shows the magnetic field distribution when a TM polarized plane wave is impinging on the cloak from left to right. The wave fronts are bent around the cloaked area in the left part, and then restored their original directions by the right part, which is similar to most of the cloak deduced by the coordinate transformation method. The fields outside the cloak are almost unperturbed except tiny scattering due to the imperfection of the cloak. If the cloaked object is not a PEC cylinder which was just fitted into the cloaked region, the EM field will penetrate into the core of the device. In this case, the cloaking performance should vary with the properties such as the size, position and material parameters of the cloaked object. To avoid this, a PEC lining is usually added to the inner wall of the cloak shell.

Notice that all the materials we used in the simulation are lossless. In practice, the materials are inevitably lossy, so it is important to see what will happen when loss is introduced into the cloak. Here we simulate the case when loss tangent of permeability and permittivity are both 0.1. The result is demonstrated in Fig. 2(b), which shows strong forward scattering but hardly affects the field distribution in other directions. This result is similar to that of the previously studied cylindrical [2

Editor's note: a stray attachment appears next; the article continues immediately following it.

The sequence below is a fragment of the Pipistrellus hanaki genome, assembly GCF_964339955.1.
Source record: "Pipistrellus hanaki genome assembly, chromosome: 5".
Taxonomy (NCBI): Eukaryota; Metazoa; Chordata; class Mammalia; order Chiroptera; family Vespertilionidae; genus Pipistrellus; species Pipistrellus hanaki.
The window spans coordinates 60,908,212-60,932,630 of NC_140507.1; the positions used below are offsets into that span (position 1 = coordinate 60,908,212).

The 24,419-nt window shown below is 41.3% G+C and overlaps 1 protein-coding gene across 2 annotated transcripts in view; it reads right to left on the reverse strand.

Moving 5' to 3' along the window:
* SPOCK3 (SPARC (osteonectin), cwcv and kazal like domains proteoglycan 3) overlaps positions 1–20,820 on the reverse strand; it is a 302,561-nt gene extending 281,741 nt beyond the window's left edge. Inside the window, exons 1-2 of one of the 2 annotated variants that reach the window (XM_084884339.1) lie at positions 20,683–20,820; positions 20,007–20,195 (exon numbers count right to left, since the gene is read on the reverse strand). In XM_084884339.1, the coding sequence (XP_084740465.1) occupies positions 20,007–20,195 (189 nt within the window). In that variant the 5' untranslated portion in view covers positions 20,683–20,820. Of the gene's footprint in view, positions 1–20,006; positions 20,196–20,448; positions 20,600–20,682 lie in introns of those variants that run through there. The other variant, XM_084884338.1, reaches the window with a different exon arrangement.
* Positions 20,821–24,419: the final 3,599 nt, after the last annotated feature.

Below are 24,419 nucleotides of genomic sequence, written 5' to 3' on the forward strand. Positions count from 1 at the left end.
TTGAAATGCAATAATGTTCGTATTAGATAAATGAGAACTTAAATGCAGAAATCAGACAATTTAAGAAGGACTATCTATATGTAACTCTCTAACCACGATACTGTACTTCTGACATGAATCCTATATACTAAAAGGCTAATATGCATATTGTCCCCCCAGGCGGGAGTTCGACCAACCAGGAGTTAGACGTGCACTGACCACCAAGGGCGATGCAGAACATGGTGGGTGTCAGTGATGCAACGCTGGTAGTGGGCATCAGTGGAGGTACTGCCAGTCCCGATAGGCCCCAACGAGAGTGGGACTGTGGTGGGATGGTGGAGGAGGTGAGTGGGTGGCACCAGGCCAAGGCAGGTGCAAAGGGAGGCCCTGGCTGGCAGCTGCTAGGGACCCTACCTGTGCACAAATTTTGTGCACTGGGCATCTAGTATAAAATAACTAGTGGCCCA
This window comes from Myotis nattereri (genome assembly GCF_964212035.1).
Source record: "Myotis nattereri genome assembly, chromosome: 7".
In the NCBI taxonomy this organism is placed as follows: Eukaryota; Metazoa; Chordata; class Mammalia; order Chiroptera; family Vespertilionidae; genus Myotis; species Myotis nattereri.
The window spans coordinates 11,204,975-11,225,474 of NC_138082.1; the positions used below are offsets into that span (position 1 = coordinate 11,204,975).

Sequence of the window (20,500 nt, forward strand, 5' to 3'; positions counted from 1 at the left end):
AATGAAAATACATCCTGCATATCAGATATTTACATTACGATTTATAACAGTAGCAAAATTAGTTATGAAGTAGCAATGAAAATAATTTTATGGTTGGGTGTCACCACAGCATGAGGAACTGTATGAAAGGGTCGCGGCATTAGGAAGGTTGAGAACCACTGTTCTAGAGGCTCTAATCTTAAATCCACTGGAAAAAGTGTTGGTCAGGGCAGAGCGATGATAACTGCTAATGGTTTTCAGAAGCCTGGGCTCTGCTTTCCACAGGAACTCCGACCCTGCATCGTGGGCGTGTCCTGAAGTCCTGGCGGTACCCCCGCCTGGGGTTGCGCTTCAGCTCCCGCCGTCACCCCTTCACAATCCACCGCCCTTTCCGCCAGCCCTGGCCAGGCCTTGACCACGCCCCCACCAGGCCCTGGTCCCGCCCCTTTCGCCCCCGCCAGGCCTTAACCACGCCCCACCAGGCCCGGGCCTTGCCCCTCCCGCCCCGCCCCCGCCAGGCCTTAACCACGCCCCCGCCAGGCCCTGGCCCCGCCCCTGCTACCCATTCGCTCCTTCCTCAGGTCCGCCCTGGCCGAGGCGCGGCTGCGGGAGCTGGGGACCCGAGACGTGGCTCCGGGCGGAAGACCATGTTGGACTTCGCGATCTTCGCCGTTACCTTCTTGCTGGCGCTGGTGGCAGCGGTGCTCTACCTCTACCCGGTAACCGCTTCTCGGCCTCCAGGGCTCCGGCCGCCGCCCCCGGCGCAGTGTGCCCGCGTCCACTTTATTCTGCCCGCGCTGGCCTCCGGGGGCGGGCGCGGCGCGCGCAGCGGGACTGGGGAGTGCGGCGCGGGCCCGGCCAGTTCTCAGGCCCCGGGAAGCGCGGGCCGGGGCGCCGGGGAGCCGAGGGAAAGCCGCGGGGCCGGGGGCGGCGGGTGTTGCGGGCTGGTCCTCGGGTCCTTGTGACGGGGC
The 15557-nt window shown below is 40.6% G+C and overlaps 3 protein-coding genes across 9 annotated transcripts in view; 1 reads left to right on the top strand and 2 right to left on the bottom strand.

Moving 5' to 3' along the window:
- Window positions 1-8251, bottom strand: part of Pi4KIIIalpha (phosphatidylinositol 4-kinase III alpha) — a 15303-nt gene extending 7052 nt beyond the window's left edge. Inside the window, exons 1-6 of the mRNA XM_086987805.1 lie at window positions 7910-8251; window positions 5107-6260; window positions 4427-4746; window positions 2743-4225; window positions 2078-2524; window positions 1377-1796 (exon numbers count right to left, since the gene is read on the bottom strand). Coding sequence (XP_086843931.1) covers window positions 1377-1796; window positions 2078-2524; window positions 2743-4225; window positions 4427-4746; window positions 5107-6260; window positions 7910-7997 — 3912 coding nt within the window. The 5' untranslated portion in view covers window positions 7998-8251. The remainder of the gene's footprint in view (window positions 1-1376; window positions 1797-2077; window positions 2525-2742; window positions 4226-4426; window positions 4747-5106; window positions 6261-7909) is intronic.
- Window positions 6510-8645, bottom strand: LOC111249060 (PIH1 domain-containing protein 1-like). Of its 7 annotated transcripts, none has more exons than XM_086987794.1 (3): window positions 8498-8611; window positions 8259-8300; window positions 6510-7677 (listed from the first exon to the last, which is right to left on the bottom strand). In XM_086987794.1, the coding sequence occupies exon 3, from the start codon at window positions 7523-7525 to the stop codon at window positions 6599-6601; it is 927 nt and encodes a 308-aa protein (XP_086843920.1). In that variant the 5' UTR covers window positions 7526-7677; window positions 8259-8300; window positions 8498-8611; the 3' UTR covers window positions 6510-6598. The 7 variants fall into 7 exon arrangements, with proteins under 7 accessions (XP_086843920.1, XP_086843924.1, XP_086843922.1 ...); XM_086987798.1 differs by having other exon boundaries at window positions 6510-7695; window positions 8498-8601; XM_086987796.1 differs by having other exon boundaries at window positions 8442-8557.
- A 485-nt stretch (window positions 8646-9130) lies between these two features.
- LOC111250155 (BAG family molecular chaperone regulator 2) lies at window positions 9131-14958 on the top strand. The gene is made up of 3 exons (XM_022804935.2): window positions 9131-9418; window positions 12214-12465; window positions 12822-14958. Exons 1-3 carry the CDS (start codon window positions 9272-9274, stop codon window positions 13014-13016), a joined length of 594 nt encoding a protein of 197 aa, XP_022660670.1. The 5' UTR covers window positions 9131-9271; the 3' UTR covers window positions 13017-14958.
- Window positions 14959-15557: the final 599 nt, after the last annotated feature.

2. S. A. Cummer, B. I. Popa, D. Schurig, D. R. Smith, and J. Pendry, “Full-wave simulations of electromagnetic cloaking structures,” Phys. Rev. E Stat. Nonlin. Soft Matter Phys. 74(3), 036621 (2006). [CrossRef] [PubMed]

] and spherical cloaks [4

4. H. Chen, B. I. Wu, B. Zhang, and J. A. Kong, “Electromagnetic wave interactions with a metamaterial cloak,” Phys. Rev. Lett. 99(6), 063903 (2007). [CrossRef] [PubMed]

].

Since the diamond cloak equivalents to a line segment instead of a point, it will have variant performances when the EM wave is incident from different directions. Specifically, when the incident wave is perpendicular to the equivalent line segment, the cloak will show the strongest scattering. Numerical simulation has also been carried out to examine the performance of the cloak in this case. Figure 3(a)
Fig. 3 Magnetic field distribution when a TM plane wave is impinging on the cloak with an effective line segment length 2a = (a) 2 × 0.15 m and (b) 2 × 0.5 m from top to bottom.
gives the magnetic field distribution of the result which shows a tiny scattering. However, if the equivalent line segment is too long, strong scattering will be induced by the cloak along the direction perpendicular to the line segment. Figure 3(b) shows the case when a = 0.5 m. To further qualify these results, the total scattering cross sections versus a are plotted in Fig. 4(a)